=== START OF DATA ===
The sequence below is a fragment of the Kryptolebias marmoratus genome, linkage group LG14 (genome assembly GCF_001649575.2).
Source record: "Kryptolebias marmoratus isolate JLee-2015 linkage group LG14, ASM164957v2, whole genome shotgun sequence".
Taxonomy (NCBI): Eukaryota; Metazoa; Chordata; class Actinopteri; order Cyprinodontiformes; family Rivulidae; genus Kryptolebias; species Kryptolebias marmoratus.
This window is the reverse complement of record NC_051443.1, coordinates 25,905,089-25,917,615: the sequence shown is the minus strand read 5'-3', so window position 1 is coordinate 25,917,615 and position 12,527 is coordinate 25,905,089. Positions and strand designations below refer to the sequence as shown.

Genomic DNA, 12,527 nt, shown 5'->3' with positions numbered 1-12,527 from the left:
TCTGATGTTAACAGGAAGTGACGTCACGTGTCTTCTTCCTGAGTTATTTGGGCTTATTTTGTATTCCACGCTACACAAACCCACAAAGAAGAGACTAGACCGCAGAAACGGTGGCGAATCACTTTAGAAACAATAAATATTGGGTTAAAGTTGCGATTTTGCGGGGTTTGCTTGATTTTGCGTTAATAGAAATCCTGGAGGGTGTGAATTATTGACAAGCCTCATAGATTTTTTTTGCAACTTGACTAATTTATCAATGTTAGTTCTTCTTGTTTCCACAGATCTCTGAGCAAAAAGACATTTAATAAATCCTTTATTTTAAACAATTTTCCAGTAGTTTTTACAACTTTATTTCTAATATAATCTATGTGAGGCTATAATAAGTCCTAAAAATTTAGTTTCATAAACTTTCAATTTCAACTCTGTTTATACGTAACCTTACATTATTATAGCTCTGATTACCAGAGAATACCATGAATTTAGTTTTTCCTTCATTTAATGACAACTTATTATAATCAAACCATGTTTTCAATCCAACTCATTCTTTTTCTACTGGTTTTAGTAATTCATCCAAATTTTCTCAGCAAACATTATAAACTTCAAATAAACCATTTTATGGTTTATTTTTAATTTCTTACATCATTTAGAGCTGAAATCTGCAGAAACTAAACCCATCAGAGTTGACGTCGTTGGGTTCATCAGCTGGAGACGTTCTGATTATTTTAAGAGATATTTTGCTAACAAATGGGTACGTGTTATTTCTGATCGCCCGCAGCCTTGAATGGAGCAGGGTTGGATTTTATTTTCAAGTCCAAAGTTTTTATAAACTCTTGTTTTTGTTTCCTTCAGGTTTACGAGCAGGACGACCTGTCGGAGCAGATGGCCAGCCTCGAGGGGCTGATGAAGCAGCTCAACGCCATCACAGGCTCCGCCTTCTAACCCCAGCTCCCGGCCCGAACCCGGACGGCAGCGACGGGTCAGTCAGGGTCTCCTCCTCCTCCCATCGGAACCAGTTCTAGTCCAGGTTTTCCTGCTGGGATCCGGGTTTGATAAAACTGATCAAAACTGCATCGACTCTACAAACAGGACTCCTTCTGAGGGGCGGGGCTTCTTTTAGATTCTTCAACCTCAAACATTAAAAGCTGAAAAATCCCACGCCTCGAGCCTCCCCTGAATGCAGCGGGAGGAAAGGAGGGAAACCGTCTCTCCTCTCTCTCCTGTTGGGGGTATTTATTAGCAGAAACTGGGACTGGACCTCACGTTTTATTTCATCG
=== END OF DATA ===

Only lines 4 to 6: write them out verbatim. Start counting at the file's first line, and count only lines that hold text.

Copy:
This window is the reverse complement of record NC_051443.1, coordinates 25,905,089-25,917,615: the sequence shown is the minus strand read 5'-3', so window position 1 is coordinate 25,917,615 and position 12,527 is coordinate 25,905,089. Positions and strand designations below refer to the sequence as shown.

Genomic DNA, 12,527 nt, shown 5'->3' with positions numbered 1-12,527 from the left:
TCTGATGTTAACAGGAAGTGACGTCACGTGTCTTCTTCCTGAGTTATTTGGGCTTATTTTGTATTCCACGCTACACAAACCCACAAAGAAGAGACTAGACCGCAGAAACGGTGGCGAATCACTTTAGAAACAATAAATATTGGGTTAAAGTTGCGATTTTGCGGGGTTTGCTTGATTTTGCGTTAATAGAAATCCTGGAGGGTGTGAATTATTGACAAGCCTCATAGATTTTTTTTGCAACTTGACTAATTTATCAATGTTAGTTCTTCTTGTTTCCACAGATCTCTGAGCAAAAAGACATTTAATAAATCCTTTATTTTAAACAATTTTCCAGTAGTTTTTACAACTTTATTTCTAATATAATCTATGTGAGGCTATAATAAGTCCTAAAAATTTAGTTTCATAAACTTTCAATTTCAACTCTGTTTATACGTAACCTTACATTATTATAGCTCTGATTACCAGAGAATACCATGAATTTAGTTTTTCCTTCATTTAATGACAACTTATTATAATCAAACCATGTTTTCAATCCAACTCATTCTTTTTCTACTGGTTTTAGTAATTCATCCAAATTTTCTCAGCAAACATTATAAACTTCAAATAAACCATTTTATGGTTTATTTTTAATTTCTTACATCATTTAGAGCTGAAATCTGCAGAAACTAAACCCATCAGAGTTGACGTCGTTGGGTTCATCAGCTGGAGACGTTCTGATTATTTTAAGAGATATTTTGCTAACAAATGGGTACGTGTTATTTCTGATCGCCCGCAGCCTTGAATGGAGCAGGGTTGGATTTTATTTTCAAGTCCAAAGTTTTTATAAACTCTTGTTTTTGTTTCCTTCAGGTTTACGAGCAGGACGACCTGTCGGAGCAGATGGCCAGCCTCGAGGGGCTGATGAAGCAGCTCAACGCCATCACAGGCTCCGCCTTCTAACCCCAGCTCCCGGCCCGAACCCGGACGGCAGCGACGGGTCAGTCAGGGTCTCCTCCTCCTCCCATCGGAACCAGTTCTAGTCCAGGTTTTCCTGCTGGGATCCGGGTTTGATAAAACTGATCAAAACTGCATCGACTCTACAAACAGGACTCCTTCTGAGGGGCGGGGCTTCTTTTAGATTCTTCAACCTCAAACATTAAAAGCTGAAAAATCCCACGCCTCGAGCCTCCCCTGAATGCAGCGGGAGGAAAGGAGGGAAACCGTCTCTCCTCTCTCTCCTGTTGGGGGTATTTATTAGCAGAAACTGGGACTGGACCTCACGTTTTATTTCATCG